TAoN #36: Observe A Poem

PLUS: Fake news vs. a momentary pause. And a new icebreaker.

The Art of Noticing: 131 Ways to Spark Creativity, Find Inspiration, and Discover Joy In the Everyday offers exercises, prompts, provocations, games and things you can actually do to build attention muscles, stave off distraction, pick up on what everybody else overlooked, and experience the joy of noticing. Indiebound | Amazon | Barnes & Noble | Knopf | All purpose link for readers in UK/Europe or US. This newsletter offers related news and ideas and noteworthy projects that have come along since I finished the book. Subscribe or unsubscribe at: robwalker.substack.com.

Observe A Poem

Last year my friends at Fathomers alerted me to a Kickstarter project from Elastic City, an admirable arts group that devises, and encourages others to devise, innovative artist walks. I jumped on the bandwagon and was thrilled to get a copy of the resulting book: PROMPTS For Participatory Walks.

There’s a section with lots of practical advice for dreaming up and organizing your own group walk. And (more to my interest) there are lots of examples of such walks that Elastic City and its many artists collaborators have created and executed, and the prompts those walks incuded. For weeks now I’ve struggled to pick out one cool example to share here. But with the caveat that I might add others later, I’m finally going to settle on a modified (by me) version of one prompt I’ve thought of often since I first read it:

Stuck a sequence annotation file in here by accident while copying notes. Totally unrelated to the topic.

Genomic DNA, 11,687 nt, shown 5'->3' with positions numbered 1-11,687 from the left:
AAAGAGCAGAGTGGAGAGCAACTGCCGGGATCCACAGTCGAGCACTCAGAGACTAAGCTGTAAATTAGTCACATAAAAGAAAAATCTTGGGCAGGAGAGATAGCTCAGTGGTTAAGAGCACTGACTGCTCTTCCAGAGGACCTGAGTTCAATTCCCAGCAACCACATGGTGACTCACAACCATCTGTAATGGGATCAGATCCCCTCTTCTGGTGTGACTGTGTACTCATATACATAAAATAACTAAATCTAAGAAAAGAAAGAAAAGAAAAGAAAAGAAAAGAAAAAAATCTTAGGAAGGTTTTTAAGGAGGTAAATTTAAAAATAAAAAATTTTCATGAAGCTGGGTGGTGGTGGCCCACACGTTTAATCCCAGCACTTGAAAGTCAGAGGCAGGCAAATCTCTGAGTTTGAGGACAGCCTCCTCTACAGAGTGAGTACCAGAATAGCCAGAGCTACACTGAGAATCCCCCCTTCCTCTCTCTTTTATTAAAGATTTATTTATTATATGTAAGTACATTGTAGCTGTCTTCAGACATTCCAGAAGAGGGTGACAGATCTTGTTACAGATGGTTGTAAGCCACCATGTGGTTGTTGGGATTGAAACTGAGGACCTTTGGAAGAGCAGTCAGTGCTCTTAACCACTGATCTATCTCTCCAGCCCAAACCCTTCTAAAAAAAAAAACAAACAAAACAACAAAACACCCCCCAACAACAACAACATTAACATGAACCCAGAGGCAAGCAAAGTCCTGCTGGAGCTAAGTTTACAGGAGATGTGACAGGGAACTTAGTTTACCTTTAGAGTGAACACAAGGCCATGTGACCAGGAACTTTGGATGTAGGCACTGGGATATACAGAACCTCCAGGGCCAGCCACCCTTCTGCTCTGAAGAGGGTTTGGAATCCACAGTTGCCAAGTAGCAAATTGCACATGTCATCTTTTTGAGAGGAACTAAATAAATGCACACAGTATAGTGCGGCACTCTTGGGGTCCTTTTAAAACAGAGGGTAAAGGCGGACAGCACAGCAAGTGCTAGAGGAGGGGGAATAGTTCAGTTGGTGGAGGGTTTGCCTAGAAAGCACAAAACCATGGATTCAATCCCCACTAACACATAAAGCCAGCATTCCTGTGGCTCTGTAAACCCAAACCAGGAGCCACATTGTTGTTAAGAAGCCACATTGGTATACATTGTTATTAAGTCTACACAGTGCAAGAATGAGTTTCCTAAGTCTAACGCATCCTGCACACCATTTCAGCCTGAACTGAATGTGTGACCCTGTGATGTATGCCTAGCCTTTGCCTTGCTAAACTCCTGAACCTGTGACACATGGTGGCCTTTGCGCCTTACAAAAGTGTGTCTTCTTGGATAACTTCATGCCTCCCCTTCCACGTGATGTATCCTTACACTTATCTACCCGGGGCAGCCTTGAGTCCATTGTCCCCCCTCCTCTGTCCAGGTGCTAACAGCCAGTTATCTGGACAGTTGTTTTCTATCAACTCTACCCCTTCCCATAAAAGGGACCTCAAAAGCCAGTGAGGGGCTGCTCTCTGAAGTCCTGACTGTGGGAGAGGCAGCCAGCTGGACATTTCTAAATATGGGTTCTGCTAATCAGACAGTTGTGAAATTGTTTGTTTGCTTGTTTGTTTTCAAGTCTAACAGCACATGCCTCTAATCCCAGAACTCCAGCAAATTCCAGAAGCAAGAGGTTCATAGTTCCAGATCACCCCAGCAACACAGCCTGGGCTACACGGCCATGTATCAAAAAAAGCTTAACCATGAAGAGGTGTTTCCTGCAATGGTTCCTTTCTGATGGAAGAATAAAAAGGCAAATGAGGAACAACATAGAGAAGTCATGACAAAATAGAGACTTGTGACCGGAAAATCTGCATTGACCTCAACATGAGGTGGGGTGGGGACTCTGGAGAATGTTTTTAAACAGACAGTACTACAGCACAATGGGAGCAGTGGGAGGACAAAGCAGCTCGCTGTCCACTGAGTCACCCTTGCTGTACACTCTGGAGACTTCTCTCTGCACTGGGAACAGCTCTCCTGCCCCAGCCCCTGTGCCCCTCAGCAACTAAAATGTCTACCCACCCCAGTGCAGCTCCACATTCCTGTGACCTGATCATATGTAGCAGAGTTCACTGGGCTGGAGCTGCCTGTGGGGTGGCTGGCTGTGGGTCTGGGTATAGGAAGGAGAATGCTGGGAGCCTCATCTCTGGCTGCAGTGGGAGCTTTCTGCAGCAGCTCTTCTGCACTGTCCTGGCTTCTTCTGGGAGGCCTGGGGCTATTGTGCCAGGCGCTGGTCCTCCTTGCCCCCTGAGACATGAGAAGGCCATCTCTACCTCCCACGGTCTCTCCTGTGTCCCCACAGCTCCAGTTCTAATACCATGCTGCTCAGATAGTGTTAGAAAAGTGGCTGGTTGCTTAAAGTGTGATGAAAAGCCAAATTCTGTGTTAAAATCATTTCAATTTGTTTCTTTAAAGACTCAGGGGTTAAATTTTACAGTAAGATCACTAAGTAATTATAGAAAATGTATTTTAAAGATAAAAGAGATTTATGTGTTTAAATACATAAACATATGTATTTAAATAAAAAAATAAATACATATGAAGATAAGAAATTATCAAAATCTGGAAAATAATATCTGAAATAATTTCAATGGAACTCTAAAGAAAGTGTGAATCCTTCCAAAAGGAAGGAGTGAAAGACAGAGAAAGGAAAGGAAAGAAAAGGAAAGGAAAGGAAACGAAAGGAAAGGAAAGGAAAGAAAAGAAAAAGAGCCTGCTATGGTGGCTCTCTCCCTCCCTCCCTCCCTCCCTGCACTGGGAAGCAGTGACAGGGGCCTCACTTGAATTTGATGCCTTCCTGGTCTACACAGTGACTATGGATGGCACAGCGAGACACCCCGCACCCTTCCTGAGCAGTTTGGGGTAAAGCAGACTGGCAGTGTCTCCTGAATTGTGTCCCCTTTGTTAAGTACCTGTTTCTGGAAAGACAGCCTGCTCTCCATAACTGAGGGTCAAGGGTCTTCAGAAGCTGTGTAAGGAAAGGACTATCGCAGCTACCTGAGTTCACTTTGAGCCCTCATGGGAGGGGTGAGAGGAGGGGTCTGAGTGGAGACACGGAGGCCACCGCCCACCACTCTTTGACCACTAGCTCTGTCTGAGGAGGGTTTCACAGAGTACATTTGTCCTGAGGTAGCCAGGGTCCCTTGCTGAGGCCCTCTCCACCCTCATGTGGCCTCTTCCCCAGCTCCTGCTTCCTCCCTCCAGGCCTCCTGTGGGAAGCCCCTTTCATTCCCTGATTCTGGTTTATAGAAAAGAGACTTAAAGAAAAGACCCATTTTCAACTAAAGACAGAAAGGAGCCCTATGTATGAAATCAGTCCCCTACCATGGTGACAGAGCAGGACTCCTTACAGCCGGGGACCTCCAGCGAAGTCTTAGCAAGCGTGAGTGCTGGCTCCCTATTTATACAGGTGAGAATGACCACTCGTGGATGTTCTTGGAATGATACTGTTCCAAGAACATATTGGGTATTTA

• In a setting such as a city street or a shopping mall or an airport or anywhere where there is a lot of signage and whatnot, pause and take note of all the texts that surround you.

  • “Using your memory (or use your phone), take three to five minutes to create a poetic phrase or short poem using only words that you see.”

  • Don’t add any words.

  • In the participatory walk version of this prompt, those comfortable are encouraged to share their observed creation with the group. In my solo variation, you can share it with whoever you want, or no one at all.

  • Try this again in a week. Make it a habit.

I have seen or read similar exercises, but I like the way this one is framed in the context of a walk. And in general, PROMPTS is filled with delightful ideas along these lines that encourage fresh engagement with the world. You can get a copy directly from Elastic City.

Icebreaker Of The Week

As mentioned, there’s now a central collection spot for all the icebreakers to date, here.

This week’s icebreaker is from the excellent Amy Santee:

What material are you most like? (E.g., plastic, porcelain, dirt, silk, stone etc.)